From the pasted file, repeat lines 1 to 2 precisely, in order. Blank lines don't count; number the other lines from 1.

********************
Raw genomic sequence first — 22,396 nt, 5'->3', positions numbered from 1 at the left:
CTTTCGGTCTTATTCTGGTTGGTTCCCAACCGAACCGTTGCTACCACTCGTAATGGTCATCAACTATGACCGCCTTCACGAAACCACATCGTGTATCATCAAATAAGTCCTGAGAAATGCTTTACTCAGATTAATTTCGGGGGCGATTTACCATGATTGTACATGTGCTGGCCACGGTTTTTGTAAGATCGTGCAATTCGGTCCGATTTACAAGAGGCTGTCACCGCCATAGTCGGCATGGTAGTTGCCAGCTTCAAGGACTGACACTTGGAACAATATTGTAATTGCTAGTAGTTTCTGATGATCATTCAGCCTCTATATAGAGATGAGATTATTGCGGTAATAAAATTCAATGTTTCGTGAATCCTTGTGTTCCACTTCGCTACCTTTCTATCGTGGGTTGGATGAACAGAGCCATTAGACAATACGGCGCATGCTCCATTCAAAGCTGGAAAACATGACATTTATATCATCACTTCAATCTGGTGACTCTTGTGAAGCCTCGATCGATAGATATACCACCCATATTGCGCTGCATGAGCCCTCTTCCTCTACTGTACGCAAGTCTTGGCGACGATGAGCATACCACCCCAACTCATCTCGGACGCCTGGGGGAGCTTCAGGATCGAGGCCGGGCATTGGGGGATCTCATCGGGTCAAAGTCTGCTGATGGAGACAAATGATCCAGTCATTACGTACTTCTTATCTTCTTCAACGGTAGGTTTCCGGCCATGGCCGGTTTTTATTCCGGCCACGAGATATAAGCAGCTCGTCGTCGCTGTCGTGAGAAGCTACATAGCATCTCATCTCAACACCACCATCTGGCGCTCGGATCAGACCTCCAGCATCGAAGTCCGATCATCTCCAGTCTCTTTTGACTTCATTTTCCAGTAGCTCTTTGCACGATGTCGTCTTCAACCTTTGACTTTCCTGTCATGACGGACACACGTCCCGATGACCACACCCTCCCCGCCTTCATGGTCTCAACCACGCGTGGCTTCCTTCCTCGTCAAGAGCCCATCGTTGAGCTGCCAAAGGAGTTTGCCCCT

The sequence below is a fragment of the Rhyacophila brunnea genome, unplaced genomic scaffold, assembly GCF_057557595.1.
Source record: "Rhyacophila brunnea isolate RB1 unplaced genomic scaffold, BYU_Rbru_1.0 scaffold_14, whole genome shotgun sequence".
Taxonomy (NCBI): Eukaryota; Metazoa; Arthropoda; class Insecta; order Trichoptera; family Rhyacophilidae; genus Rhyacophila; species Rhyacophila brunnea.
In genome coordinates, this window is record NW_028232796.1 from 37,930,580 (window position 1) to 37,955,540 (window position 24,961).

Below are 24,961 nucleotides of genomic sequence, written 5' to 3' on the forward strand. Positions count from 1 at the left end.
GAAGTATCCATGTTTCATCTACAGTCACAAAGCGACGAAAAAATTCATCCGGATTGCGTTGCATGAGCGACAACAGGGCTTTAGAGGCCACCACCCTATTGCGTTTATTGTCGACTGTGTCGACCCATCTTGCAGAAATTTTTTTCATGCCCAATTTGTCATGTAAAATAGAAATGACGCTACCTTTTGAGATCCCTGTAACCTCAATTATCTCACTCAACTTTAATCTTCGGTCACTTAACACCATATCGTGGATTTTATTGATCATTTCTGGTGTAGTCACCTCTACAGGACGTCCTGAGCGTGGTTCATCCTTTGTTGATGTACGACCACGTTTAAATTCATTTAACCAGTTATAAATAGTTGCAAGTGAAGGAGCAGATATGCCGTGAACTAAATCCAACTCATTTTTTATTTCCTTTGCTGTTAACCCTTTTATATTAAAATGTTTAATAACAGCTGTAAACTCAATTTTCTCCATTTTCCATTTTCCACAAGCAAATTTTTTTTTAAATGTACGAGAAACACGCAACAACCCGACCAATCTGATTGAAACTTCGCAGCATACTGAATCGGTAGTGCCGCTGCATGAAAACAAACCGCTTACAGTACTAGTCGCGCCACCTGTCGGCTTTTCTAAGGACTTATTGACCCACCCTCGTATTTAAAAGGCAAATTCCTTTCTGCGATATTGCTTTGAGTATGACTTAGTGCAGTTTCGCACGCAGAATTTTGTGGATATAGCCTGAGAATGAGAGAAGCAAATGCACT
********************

Raw genomic sequence first — 22,396 nt, 5'->3', positions numbered from 1 at the left:
CTTTCGGTCTTATTCTGGTTGGTTCCCAACCGAACCGTTGCTACCACTCGTAATGGTCATCAACTATGACCGCCTTCACGAAACCACATCGTGTATCATCAAATAAGTCCTGAGAAATGCTTTACTCAGATTAATTTCGGGGGCGATTTACCATGATTGTACATGTGCTGGCCACGGTTTTTGTAAGATCGTGCAATTCGGTCCGATTTACAAGAGGCTGTCACCGCCATAGTCGGCATGGTAGTTGCCAGCTTCAAGGACTGACACTTGGAACAATATTGTAATTGCTAGTAGTTTCTGATGATCATTCAGCCTCTATATAGAGATGAGATTATTGCGGTAATAAAATTCAATGTTTCGTGAATCCTTGTGTTCCACTTCGCTACCTTTCTATCGTGGGTTGGATGAACAGAGCCATTAGACAATACGGCGCATGCTCCATTCAAAGCTGGAAAACATGACATTTATATCATCACTTCAATCTGGTGACTCTTGTGAAGCCTCGATCGATAGATATACCACCCATATTGCGCTGCATGAGCCCTCTTCCTCTACTGTACGCAAGTCTTGGCGACGATGAGCATACCACCCCAACTCATCTCGGACGCCTGGGGGAGCTTCAGGATCGAGGCCGGGCATTGGGGGATCTCATCGGGTCAAAGTCTGCTGATGGAGACAAATGATCCAGTCATTACGTACTTCTTATCTTCTTCAACGGTAGGTTTCCGGCCATGGCCGGTTTTTATTCCGGCCACGAGATATAAGCAGCTCGTCGTCGCTGTCGTGAGAAGCTACATAGCATCTCATCTCAACACCACCATCTGGCGCTCGGATCAGACCTCCAGCATCGAAGTCCGATCATCTCCAGTCTCTTTTGACTTCATTTTCCAGTAGCTCTTTGCACGATGTCGTCTTCAACCTTTGACTTTCCTGTCATGACGGACACACGTCCCGATGACCACACCCTCCCCGCCTTCATGGTCTCAACCACGCGTGGCTTCCTTCCTCGTCAAGAGCCCATCGTTGAGCTGCCAAAGGAGTTTGCCCCT